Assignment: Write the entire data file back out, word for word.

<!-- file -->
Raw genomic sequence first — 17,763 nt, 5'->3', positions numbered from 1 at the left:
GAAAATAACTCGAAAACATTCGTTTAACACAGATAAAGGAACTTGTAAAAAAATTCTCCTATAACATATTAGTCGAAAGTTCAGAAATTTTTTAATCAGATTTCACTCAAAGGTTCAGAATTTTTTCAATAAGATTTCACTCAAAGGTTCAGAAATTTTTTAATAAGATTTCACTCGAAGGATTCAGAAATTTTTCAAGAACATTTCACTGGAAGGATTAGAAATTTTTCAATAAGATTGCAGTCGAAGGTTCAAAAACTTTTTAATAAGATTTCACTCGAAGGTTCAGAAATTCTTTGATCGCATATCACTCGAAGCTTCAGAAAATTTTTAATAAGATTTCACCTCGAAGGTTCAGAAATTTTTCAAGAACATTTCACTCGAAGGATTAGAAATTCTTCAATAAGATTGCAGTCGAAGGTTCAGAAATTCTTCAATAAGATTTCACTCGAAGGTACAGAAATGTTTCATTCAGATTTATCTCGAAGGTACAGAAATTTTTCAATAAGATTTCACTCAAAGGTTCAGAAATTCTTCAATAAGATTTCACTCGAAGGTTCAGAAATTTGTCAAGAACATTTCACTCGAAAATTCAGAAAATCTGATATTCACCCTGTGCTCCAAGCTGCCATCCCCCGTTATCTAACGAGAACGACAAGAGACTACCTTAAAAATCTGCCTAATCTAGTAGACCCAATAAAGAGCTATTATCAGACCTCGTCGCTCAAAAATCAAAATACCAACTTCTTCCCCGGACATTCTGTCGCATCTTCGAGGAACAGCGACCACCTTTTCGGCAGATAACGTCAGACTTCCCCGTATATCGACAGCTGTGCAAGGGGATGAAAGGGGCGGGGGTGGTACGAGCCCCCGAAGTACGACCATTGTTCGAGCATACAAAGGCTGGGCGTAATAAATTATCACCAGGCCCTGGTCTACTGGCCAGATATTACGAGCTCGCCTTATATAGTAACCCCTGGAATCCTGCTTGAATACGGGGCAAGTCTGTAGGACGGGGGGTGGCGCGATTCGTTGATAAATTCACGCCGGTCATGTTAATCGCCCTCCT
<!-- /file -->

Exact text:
Raw genomic sequence first — 17,763 nt, 5'->3', positions numbered from 1 at the left:
GAAAATAACTCGAAAACATTCGTTTAACACAGATAAAGGAACTTGTAAAAAAATTCTCCTATAACATATTAGTCGAAAGTTCAGAAATTTTTTAATCAGATTTCACTCAAAGGTTCAGAATTTTTTCAATAAGATTTCACTCAAAGGTTCAGAAATTTTTTAATAAGATTTCACTCGAAGGATTCAGAAATTTTTCAAGAACATTTCACTGGAAGGATTAGAAATTTTTCAATAAGATTGCAGTCGAAGGTTCAAAAACTTTTTAATAAGATTTCACTCGAAGGTTCAGAAATTCTTTGATCGCATATCACTCGAAGCTTCAGAAAATTTTTAATAAGATTTCACCTCGAAGGTTCAGAAATTTTTCAAGAACATTTCACTCGAAGGATTAGAAATTCTTCAATAAGATTGCAGTCGAAGGTTCAGAAATTCTTCAATAAGATTTCACTCGAAGGTACAGAAATGTTTCATTCAGATTTATCTCGAAGGTACAGAAATTTTTCAATAAGATTTCACTCAAAGGTTCAGAAATTCTTCAATAAGATTTCACTCGAAGGTTCAGAAATTTGTCAAGAACATTTCACTCGAAAATTCAGAAAATCTGATATTCACCCTGTGCTCCAAGCTGCCATCCCCCGTTATCTAACGAGAACGACAAGAGACTACCTTAAAAATCTGCCTAATCTAGTAGACCCAATAAAGAGCTATTATCAGACCTCGTCGCTCAAAAATCAAAATACCAACTTCTTCCCCGGACATTCTGTCGCATCTTCGAGGAACAGCGACCACCTTTTCGGCAGATAACGTCAGACTTCCCCGTATATCGACAGCTGTGCAAGGGGATGAAAGGGGCGGGGGTGGTACGAGCCCCCGAAGTACGACCATTGTTCGAGCATACAAAGGCTGGGCGTAATAAATTATCACCAGGCCCTGGTCTACTGGCCAGATATTACGAGCTCGCCTTATATAGTAACCCCTGGAATCCTGCTTGAATACGGGGCAAGTCTGTAGGACGGGGGGTGGCGCGATTCGTTGATAAATTCACGCCGGTCATGTTAATCGCCCTCCT